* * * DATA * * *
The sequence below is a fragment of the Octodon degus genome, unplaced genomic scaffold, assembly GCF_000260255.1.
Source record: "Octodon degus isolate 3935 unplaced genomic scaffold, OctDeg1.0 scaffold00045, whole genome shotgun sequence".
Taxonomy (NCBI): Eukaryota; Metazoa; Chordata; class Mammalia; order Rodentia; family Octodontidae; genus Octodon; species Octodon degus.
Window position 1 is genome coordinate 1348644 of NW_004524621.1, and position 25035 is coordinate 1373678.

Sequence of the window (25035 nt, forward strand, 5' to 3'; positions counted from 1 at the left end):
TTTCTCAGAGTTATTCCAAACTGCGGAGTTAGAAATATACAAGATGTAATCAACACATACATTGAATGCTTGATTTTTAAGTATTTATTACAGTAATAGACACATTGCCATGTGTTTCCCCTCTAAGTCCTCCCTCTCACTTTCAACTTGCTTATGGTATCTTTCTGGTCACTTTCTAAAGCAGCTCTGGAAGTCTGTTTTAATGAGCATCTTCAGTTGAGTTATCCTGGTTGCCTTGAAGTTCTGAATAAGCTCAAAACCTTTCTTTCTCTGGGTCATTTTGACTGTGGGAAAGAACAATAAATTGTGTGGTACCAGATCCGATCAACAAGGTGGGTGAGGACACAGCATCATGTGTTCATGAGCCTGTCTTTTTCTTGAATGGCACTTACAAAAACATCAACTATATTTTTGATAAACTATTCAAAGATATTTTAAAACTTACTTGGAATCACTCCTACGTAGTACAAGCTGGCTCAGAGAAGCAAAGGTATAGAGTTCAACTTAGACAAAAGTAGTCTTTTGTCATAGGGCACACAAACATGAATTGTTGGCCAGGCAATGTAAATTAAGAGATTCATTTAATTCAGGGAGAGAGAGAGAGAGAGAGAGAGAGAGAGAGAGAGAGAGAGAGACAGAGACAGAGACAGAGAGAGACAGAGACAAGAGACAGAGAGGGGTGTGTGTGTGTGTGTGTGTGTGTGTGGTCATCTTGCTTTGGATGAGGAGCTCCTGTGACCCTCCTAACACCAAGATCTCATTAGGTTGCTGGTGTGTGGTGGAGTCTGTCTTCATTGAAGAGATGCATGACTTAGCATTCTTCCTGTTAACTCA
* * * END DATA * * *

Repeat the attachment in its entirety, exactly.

The sequence below is a fragment of the Octodon degus genome, unplaced genomic scaffold, assembly GCF_000260255.1.
Source record: "Octodon degus isolate 3935 unplaced genomic scaffold, OctDeg1.0 scaffold00045, whole genome shotgun sequence".
Taxonomy (NCBI): Eukaryota; Metazoa; Chordata; class Mammalia; order Rodentia; family Octodontidae; genus Octodon; species Octodon degus.
Window position 1 is genome coordinate 1348644 of NW_004524621.1, and position 25035 is coordinate 1373678.

Sequence of the window (25035 nt, forward strand, 5' to 3'; positions counted from 1 at the left end):
TTTCTCAGAGTTATTCCAAACTGCGGAGTTAGAAATATACAAGATGTAATCAACACATACATTGAATGCTTGATTTTTAAGTATTTATTACAGTAATAGACACATTGCCATGTGTTTCCCCTCTAAGTCCTCCCTCTCACTTTCAACTTGCTTATGGTATCTTTCTGGTCACTTTCTAAAGCAGCTCTGGAAGTCTGTTTTAATGAGCATCTTCAGTTGAGTTATCCTGGTTGCCTTGAAGTTCTGAATAAGCTCAAAACCTTTCTTTCTCTGGGTCATTTTGACTGTGGGAAAGAACAATAAATTGTGTGGTACCAGATCCGATCAACAAGGTGGGTGAGGACACAGCATCATGTGTTCATGAGCCTGTCTTTTTCTTGAATGGCACTTACAAAAACATCAACTATATTTTTGATAAACTATTCAAAGATATTTTAAAACTTACTTGGAATCACTCCTACGTAGTACAAGCTGGCTCAGAGAAGCAAAGGTATAGAGTTCAACTTAGACAAAAGTAGTCTTTTGTCATAGGGCACACAAACATGAATTGTTGGCCAGGCAATGTAAATTAAGAGATTCATTTAATTCAGGGAGAGAGAGAGAGAGAGAGAGAGAGAGAGAGAGAGAGAGAGAGACAGAGACAGAGACAGAGAGAGACAGAGACAAGAGACAGAGAGGGGTGTGTGTGTGTGTGTGTGTGTGTGTGGTCATCTTGCTTTGGATGAGGAGCTCCTGTGACCCTCCTAACACCAAGATCTCATTAGGTTGCTGGTGTGTGGTGGAGTCTGTCTTCATTGAAGAGATGCATGACTTAGCATTCTTCCTGTTAACTCA